In 1997 I started my first tech job. After a few days of settling in, learning the environment, and getting my .bashrc just the way I liked it, I was given my first project: train an algorithm to be smarter about the ways it was grouping and categorizing porn sites. Because why wouldn’t that be an appropriate task for a 17-year-old intern? Two summers later, a different company sent me on a sales call with a colleague who talked over me so much during the meeting that our prospective clients couldn’t hide their laughter. On the way back to the office, he proposed we “stop off for a quickie” in a nearby hotel. HR noted his behavior in a file, and did nothing. My first two jobs, and I was 0 for 2 on having a workplace free of inappropriate innuendo and advances.Around that time I began practicing yoga. One of my staples is Yin yoga: where most American yoga is yang – warm, fluid, and flowing – yin is cool, slow, and still. You choose a pose and settle in for the long haul, staying in one position for anywhere from three to fifteen minutes. These aren’t the muscular poses of a yang practice – Warriors, Dancers, or Handstands – but are almost always seated or lying down, like Forward Fold, Pigeon, or Child’s Pose.A Yin practice is designed to address the deep connective tissues that only respond to gentle and slow nudging. Its intention is to make subtle changes to the foundational structures of the body.It doesn’t sound particularly challenging – how hard can it be to hang out in head-to-knee pose for five minutes? – but most people who’ve tried it will describe Yin as the most difficult practice they’ve ever done. When you’re not distracted by movement and breath and muscular effort, there’s only one thing left to put your attention on: yourself.Yin poses are uncomfortable. Certainly not painful, but definitely uncomfortable. A few minutes into a long-held forward fold, your muscles start to let go of their tension and your fascia and tendons start feeling the tug, and it feels weird. It’s not dangerous, but it’s not exactly pleasant, and that’s when the real work starts.What do you do when you’re feeling uncomfortable? My urge is to lash out, to declare “this whole idea is stupid” and to storm off. If I can work in some vaguely-official sounding arguments ("connective tissue is supposed to be stiff; that’s how it does its job”), all the better. Some people react to discomfort by feeling anxious that they must be doing something wrong; that if this is hard it’s because they are failing and their bodies are terrible and everyone in the room probably hates them. Others look around and find someone who looks like they’re having a harder time, and feel smug and satisfied that at least they’re not as bad as that guy.Whatever the reaction, we tend to have the same one, pose after pose, all class long. I’ve been doing Yin for years, and it often takes a little while before I remember that my reaction has nothing to do with the pose, and everything to do with how I behave when I’m feeling uncomfortable. I always want to lash out when I’m not in my element. People who turn vague doubt into self-loathing, or look for weaker people to judge: they do that every time they’re faced with discomfort, on or off the mat. In Sanskrit that’s called “saṃskāra”, a word that roughly translates to a concept like “impressions” or “grooves”. They are behavior patterns that we fall into without thought, choices that we make because the ruts are well-worn into our decision paths. A Yin practice gives me a chance to jump the groove: I know that this pose won’t injure me, so what happens if this time, I don’t get angry? What if this time, I choose to let the fear of looking stupid wash over me, and through me? Do I survive? Am I still me? What have I lost? What have I gained? In a 90-minute class, I get 10 or 15 chances to be aware of my decisions, to be present with my urges, and to choose differently. There is a reason we call yoga a practice.2014 was a shit of a year for women working in technology. We were barraged with everything from egregious threats of violence to run-of-the-mill condescension, from “ladybrains can’t make code” pseudo-science to arguments opposing something as simple as a conference Code of Conduct.When I witness an erupting Twitter conversation, or read through article comments (I know, I know), what I see – spluttering, denial, derailing, and always alongside a rousing chorus of Not All Men – looks like nothing so much as people refusing to be present with their own discomfort. Yes, many women are angry, and injured, and our public seething will make you uncomfortable. Sit with that. Let it wash over you, and through you. Breathe, and feel the urge to squirm, and choose to be still instead. For we who have been living with this discomfort our whole careers, you can handle not-reacting for a few minutes. What do you lose when members of your community begin to speak freely about changing things that hurt them? What could you gain from actively listening to a conversation without sharing your opinion? What happens to you, and to us, if you make an effort to jump the groove?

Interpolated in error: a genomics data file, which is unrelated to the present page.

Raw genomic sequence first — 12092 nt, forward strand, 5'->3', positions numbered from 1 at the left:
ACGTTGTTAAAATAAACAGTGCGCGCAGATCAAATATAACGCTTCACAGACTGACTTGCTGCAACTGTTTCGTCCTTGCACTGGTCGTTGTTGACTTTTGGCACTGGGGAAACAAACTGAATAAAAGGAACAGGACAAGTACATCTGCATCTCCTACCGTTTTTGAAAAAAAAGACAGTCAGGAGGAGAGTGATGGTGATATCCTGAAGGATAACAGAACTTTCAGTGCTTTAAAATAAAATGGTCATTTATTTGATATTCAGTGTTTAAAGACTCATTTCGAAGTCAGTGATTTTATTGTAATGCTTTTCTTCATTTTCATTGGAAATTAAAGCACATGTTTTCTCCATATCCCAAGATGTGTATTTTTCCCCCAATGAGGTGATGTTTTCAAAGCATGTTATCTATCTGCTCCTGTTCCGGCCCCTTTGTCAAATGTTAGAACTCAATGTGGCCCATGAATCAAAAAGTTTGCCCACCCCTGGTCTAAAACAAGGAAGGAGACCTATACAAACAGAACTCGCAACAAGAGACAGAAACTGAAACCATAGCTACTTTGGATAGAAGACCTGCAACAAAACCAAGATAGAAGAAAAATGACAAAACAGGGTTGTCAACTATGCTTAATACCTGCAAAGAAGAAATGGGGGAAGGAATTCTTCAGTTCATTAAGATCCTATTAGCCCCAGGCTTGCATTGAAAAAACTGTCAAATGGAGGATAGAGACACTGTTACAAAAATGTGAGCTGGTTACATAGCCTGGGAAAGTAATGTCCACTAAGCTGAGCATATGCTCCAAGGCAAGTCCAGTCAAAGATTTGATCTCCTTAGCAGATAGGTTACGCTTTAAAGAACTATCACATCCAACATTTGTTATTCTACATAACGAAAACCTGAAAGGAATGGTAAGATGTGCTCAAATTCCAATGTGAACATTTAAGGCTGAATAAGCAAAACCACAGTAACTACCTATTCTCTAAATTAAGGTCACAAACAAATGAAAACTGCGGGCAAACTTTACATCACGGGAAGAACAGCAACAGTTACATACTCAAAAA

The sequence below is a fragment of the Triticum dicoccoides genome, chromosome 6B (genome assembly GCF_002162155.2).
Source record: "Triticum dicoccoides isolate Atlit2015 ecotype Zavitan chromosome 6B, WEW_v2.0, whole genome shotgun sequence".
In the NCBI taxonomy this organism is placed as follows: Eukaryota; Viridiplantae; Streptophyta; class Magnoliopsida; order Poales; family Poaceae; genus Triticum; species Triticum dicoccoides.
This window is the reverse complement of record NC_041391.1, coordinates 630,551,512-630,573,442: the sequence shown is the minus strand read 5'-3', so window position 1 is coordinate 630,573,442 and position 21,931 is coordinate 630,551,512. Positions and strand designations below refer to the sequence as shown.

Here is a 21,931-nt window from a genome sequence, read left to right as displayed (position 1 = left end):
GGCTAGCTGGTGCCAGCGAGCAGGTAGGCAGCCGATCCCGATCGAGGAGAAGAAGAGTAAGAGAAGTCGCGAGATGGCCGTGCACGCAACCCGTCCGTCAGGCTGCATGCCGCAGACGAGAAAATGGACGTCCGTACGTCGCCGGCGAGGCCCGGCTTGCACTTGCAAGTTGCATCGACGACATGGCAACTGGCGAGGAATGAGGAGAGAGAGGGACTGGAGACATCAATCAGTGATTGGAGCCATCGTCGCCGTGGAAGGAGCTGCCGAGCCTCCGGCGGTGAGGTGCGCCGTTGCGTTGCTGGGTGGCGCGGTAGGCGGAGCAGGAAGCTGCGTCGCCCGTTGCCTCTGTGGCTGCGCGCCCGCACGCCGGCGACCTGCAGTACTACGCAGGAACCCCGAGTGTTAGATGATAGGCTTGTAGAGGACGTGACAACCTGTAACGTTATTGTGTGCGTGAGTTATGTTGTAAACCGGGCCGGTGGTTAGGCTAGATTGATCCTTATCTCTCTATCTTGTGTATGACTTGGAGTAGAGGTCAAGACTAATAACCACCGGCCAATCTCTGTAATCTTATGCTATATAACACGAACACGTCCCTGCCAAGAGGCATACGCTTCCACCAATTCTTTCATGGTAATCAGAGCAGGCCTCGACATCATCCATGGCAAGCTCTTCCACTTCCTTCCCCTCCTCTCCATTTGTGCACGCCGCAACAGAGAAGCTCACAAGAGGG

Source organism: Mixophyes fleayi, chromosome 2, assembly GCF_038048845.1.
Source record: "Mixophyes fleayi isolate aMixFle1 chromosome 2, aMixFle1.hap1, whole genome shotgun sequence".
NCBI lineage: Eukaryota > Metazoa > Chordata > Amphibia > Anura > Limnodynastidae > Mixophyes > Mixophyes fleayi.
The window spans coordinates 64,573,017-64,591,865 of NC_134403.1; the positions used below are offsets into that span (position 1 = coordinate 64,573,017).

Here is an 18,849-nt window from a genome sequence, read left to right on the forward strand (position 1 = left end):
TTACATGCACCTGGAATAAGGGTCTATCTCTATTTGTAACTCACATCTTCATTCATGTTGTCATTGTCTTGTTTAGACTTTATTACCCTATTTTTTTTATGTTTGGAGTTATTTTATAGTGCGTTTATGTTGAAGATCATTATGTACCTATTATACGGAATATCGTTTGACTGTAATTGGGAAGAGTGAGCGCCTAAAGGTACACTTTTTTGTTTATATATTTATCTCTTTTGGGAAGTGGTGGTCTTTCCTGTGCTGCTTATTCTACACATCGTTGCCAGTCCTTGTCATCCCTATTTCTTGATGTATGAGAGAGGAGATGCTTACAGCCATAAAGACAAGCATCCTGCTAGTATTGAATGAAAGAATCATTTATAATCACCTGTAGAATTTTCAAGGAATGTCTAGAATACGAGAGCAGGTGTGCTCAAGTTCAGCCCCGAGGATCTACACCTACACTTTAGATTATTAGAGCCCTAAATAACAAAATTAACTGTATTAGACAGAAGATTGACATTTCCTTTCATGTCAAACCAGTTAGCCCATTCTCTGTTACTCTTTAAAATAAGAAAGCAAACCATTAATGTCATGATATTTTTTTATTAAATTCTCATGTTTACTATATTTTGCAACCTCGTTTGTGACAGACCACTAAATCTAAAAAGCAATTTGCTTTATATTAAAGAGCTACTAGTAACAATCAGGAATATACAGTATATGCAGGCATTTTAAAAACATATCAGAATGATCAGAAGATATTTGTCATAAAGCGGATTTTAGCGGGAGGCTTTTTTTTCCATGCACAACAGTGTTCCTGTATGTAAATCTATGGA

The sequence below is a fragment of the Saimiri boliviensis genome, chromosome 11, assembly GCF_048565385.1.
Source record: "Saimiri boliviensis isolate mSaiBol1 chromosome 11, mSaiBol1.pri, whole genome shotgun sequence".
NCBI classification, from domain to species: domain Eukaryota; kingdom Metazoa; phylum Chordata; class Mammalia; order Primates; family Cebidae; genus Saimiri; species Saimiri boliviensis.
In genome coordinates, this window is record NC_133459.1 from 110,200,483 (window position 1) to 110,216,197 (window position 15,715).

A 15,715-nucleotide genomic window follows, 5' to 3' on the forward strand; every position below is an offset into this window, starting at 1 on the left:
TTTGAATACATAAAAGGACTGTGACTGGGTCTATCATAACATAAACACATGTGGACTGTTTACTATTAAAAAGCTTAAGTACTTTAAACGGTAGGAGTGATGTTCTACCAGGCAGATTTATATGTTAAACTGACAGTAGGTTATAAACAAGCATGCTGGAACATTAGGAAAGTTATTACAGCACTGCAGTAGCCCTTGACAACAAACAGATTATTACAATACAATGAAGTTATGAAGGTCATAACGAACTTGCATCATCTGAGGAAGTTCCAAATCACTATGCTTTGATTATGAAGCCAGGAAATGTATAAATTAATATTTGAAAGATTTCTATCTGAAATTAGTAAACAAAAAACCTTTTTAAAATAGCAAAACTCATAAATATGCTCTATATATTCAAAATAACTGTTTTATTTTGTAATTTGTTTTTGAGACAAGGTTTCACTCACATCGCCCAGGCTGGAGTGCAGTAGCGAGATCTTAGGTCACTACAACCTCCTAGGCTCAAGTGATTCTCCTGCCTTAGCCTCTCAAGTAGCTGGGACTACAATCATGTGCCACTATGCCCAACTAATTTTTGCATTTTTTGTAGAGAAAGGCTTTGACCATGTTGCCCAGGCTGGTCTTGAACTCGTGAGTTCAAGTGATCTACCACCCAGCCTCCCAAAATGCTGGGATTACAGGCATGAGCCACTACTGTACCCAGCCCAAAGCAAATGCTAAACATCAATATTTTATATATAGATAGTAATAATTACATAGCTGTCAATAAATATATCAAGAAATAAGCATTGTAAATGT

19 Jan 2015